Precision pruning is a good first step to adjusting crop load and producing fruit of the best size and quality. Pruning to a specified number of buds starts the fruit thinning process at the earliest possible stage.
PHOTO BY GERALDINE WARNER
The world doesn’t need little, green apples, and growers need to stop making them.
There has always been a penalty for small apples with poor color, and in some years, it’s worse than others.
Last year, processors needed apples, and they paid good prices for apples that wouldn’t make it on the fresh market. But in most years, processing apple prices are not strong and importers stand ready to saturate consumers with apple juice concentrate from China and Poland.
In the long run, it is not clear how the apple industry will come to balance. Consumers eat about 60 percent of their apples in processed form, so surely, apples will be needed for processing. But on the other end of the scale, consumers have shown their love for fresh, big, red apples in the prices they are willing to pay for them. Modern packing plants with high-tech sorters divide apples into a multitude of niche categories and thus extract the highest value from the best apples.
The question for growers is: Why not produce only the biggest, reddest apples?
That question was addressed by speakers at Cornell University’s Precision Apple Management Summit just as spring was arriving this year. The topic was precision crop load management.
New York State fruit grower Rod Farrow, a speaker on the program, noted that $5 a box was not an unusual premium for apples that vary from each other by a diameter difference of a mere one-sixteenth inch.
“Achieving the optimum crop value is often very difficult for apple growers,” Cornell horticulturist Dr. Terence Robinson said. “When crop load is reduced to a more moderate size through thinning, crop value rises dramatically,” he said. But yield is also reduced. “Although fruit size continues to increase with crop load reduction, at some point it does not compensate for the loss in yield.
“The difference between the optimum crop load and underthinning or overthinning can sometimes be a difference of thousands of dollars per acre. More precisely managing crop load will help growers achieve the optimum crop load and maximize crop value.”
Robinson noted that some of the Pacific Northwest’s best orchardists have addressed the situation with very structured orchards and iron-handed discipline. They induce branches where they want them, tie them to wires, prune each to an exact length and spur number, assign each limb on each trellis wire the task of producing a fixed share of the tree’s apples, and they thin to that exact number, wire by wire and branch by branch. Their thin tree walls have no apples hidden away behind branches and leaves, so sun exposure is uniform.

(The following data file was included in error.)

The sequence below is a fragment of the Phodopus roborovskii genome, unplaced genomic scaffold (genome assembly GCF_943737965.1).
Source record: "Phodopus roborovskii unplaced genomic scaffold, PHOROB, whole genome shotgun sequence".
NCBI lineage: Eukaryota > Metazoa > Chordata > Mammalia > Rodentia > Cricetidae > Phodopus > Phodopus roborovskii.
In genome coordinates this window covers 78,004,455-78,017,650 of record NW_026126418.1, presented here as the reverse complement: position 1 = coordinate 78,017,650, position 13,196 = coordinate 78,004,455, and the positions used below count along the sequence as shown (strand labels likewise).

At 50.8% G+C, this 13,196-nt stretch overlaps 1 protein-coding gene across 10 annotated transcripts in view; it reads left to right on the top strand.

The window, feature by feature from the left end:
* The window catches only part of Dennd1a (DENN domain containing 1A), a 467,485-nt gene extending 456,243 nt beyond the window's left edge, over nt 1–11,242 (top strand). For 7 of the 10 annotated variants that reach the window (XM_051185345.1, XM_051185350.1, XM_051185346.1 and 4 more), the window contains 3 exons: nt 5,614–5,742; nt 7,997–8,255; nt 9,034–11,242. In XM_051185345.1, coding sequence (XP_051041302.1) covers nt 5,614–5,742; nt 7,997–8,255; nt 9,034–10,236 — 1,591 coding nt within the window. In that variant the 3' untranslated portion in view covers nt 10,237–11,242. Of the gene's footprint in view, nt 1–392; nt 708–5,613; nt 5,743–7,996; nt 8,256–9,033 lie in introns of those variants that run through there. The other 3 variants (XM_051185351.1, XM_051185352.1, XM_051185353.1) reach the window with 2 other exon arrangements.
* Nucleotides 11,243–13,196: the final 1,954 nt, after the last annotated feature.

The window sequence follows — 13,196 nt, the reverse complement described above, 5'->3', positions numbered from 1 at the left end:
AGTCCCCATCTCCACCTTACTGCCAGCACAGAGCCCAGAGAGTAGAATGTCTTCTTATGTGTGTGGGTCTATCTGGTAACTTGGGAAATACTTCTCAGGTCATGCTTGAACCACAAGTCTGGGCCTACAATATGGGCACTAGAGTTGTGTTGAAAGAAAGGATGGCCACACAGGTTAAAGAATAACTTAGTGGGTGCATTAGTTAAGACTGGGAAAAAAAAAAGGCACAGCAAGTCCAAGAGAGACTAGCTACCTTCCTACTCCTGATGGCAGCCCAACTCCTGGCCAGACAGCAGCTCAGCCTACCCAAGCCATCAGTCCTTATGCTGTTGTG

Operating in an arid environment, they supply each tree with just the right amount of water and fertilizer so they can size apples very precisely. They use shade and mulches to manipulate the light.
Robinson said that eastern growers can learn from what the best western growers do, and need to adopt more disciplined practices. While it is doubtful they can find the labor to do all the branch tying, pruning, and hand thinning this totally disciplined approach requires, or the money to build those sophisticated trellises, eastern growers can impose discipline and reach quality targets.
“There are three management practices that have a large effect on crop load—pruning, chemical thinning, and hand thinning,” Robinson said. “Precision crop load management uses all three management approaches to adjust crop load.”
Steve Hoying, Cornell University’s horticulturist at its Hudson Valley Lab in Highland, New York, offered precision pruning as a feasible first step to adjusting crop load and achieving higher profit levels.
It starts with setting a target—knowing how many bushels per acre to shoot for and making each tree do its exact share. That’s easier to do than it used to be.
“Today, because of the adoption of full dwarf trees planted at densities reaching and exceeding 1,000 trees per acre, we have the ability to use pruning to better produce the crop load and fruit quality we desire,” he said. “In the past, lack of uniformity of the trees and the massive absolute number of buds on a tree made accurately counting buds impractical if not impossible to estimate potential numbers of fruit on each tree.
“Today, our ability to accurately estimate fruiting buds within the tree allows us to manage bud numbers by pruning off excess fruit buds and only keeping those needed to set an adequate crop. High tree density, smaller tree size, fewer numbers of buds per tree, and improved uniformity of trees makes it possible to more easily count a representative number of trees per variety to determine the proper bud load needed to set a full crop for each apple variety.
“By pruning to a specified bud number we can start the process of fruit thinning to better target the specific fruit sizes of the highest returning fruit. By reducing the number of fruit buds on the tree early through pruning, we can reduce competition among flowers and fruit, resulting in increased resources for the remaining fruit and improved fruit size and quality.”
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